THE Philippines has the natural jewels that are capable of attracting the targeted 10 million tourists that must visit and experience a memorable vacation in the so called Pearl of the Orient. However, we have yet to fully take advantage of our strengths as a winning tourist hub. And we are still far from resolving the challenges that weaken our chance of successfully competing against other destinations.
Income brought by the tourism industry directly benefits the economy. In 2013 for example, tourism contributed at least 7 percent to our gross domestic product. By 2016, the target is to increase this to 11 percent. Hence, if this is achieved, tourism will start to indeed be an important pillar of our economic growth. On that year, 6.8 to 7.5 million Filipinos will be directly employed in tourism related services or businesses. In 2011, actual employment in tourism industries was estimated at 3.8 million workers.
Foreign tourists spent around P 35.5 billion on shopping in 2011 according to the National Statistic’s Coordination Board. This amount was on top of the P31.8 billion spent for food and beverage and P 30.4 billion for accommodations. If we add the shopping expenses done by domestic tourists, total expenditures on shopping alone was P185.9 billion. To put this into another perspective, the total expenses on shopping contributed by the tourism sector is at least seven times the total annual remittances of P25 billion sent by our hard-working millions of overseas Filipino workers.
Infrastructures must be improved
ALONG with other parameters such as natural resources, price competitiveness, prioritization of travel and tourism industry, visa requirements, we have to catch up with the necessary infrastructures to ensure the pleasant stay of our international guests.
Our airports must be at par with other international airports. Our total airport capacity must be increased from 59.7 million passengers to 75.8 million. The facilities in the said airport must be further enhanced. The current management of the Manila International Airport Authority under former Air Force General Jose Angel Honrado must be credited for the vast improvement that has been instituted in our gateways in spite of the limited budget of his agency.
More rooms must also be built mainly by the private sector so that more visitors can be accommodated by the country. In 2012, around 145,782 rooms were available in the entire country. This number must be increased to at least 183,134 rooms according to the studies done by National Economic and Development Authority and the Department of Tourism.
Public roads and highways leading from the airports to our famed tourists spots must be completed.
Strong public support
THE efforts and achievements of the Department of Tourism’s Secretary Ramon Jimenez Jr. are widely acknowledged. Tourist arrivals already broke the 4 million mark last year. About 4.8 million guests visited the country in 2014. Such increase in tourist traffic, international awards, and effective marketing campaigns are testimonies to the effective management of our current tourism officials. However, these will never be sufficient. Everyone must contribute in ensuring the success of our tourism industry.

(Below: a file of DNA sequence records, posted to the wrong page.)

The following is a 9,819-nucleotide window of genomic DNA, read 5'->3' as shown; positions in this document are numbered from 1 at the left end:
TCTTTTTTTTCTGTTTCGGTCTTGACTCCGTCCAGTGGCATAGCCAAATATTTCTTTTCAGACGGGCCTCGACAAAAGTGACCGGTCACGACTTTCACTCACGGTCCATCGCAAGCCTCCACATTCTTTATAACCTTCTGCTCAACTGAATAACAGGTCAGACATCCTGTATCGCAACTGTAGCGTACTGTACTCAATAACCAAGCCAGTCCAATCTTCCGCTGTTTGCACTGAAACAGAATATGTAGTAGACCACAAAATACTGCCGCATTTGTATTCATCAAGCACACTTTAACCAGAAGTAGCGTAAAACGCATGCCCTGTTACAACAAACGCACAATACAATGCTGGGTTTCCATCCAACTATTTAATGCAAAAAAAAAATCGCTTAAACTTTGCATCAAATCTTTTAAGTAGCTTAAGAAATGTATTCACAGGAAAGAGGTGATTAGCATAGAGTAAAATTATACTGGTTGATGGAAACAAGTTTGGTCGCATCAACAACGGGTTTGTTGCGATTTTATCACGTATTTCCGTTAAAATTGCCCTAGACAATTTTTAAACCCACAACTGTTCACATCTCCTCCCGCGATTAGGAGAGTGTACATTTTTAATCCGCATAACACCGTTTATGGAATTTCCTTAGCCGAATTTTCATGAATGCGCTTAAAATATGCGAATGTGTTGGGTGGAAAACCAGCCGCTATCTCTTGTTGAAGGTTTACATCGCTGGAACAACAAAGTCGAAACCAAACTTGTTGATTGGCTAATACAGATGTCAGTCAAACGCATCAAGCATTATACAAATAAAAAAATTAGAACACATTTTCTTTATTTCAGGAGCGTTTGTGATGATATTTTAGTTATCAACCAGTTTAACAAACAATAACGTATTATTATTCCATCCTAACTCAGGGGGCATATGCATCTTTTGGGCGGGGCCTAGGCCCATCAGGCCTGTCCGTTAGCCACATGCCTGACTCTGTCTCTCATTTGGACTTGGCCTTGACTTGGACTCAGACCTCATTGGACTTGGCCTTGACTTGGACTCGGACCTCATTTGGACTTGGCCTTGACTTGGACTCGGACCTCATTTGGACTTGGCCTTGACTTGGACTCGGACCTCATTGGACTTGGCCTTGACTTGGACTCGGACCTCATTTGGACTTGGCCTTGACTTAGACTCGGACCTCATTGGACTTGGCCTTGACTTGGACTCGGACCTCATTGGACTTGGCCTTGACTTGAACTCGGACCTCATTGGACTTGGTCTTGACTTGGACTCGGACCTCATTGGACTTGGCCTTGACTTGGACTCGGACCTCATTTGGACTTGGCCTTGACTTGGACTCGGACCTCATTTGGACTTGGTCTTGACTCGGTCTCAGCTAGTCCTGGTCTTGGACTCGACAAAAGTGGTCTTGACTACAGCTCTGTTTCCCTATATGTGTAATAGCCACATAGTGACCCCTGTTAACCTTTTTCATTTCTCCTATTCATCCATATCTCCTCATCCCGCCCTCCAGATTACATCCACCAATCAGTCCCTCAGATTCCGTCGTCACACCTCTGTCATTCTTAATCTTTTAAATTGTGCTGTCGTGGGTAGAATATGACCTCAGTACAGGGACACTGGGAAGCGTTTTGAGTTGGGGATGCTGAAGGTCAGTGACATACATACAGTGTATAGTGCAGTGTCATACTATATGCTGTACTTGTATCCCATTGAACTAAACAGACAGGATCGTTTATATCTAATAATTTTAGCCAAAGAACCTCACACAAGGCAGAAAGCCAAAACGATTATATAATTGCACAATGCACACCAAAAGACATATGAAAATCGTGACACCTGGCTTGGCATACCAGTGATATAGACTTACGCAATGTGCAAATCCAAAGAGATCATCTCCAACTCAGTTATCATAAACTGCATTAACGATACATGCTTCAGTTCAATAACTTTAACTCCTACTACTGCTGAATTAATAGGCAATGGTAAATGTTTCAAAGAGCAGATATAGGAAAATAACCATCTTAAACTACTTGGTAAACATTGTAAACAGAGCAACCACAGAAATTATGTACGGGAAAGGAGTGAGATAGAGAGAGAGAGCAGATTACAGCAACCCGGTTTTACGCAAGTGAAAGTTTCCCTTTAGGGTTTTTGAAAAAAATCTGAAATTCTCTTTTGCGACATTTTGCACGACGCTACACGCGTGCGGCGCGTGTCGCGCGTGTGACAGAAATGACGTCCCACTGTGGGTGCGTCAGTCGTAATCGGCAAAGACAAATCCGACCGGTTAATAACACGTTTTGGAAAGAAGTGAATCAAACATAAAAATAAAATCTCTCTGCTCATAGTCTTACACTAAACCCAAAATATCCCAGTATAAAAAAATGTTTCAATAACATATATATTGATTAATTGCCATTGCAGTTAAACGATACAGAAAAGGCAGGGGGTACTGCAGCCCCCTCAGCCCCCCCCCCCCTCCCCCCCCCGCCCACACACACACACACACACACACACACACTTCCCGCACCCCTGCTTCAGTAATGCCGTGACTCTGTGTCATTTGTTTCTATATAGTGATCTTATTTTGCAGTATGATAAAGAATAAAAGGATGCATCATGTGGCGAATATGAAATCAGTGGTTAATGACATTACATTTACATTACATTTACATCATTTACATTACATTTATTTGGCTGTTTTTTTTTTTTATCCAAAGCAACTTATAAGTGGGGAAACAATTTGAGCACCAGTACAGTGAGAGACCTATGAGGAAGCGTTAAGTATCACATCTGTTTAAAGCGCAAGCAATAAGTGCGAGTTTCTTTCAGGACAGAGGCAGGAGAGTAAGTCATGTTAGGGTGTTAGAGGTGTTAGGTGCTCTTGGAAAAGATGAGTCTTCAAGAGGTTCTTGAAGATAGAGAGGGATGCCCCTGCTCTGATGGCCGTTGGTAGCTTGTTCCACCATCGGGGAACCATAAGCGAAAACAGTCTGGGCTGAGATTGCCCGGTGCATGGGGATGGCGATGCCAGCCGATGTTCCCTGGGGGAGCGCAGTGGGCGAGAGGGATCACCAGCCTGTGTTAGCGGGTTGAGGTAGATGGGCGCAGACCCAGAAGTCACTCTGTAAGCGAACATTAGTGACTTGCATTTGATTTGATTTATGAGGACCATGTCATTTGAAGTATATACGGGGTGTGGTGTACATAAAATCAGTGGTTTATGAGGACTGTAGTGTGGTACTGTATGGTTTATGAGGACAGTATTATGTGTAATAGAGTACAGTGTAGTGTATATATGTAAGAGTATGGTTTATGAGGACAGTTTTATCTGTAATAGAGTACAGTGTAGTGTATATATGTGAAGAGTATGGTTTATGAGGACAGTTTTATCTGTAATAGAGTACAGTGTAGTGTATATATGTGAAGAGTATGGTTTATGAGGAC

The laws and ordinances penalizing crimes or abuses against our visitors must be reviewed for the possibility of further protecting our tourists. Take for example, the recent fatal shooting of 3 foreign nationals, 2 Indians and a German, in a famous fast food chain in Cebu. The incident is an embarrassment to all of us. That’s not how we should deal with our guests. The media must assist in building strong awareness to make our society friendly to foreigners.
Local government units and the Philippine National Police (PNP) could undertake a more institutionalized program to make our tourists feel more secured or protected. Those traveling in countries such as Singapore, Malaysia, Hong Kong, Thailand and our other neighboring countries have the peace of mind that the streets in those places are safe. That must be achieved here. In Roxas Boulevard for example, the City of Manila can deploy dozens of blue guards to be visibly seen 24/7 by our guests who are charmed by our sunset. Or the PNP can create a special police unit that is primarily trained and dedicated to address the needs of our guests. Tourist Police is now a common sight in other Asian destinations.
Everyone must be conscious that the international tourists of the country are our personal guests. We must instantly give the warmth and protection expected from us as hosts. We must be outraged by the petty crimes and abuses that many of our guests experience. The embarrassment caused by victimizing our guests must be our common concern.
We must aspire that our visitors will say good words about our country when they go back to their communities. After all, the tourists that have experienced the natural beauty of our country and the sincere hospitality of our people are the best tourist guides of our country.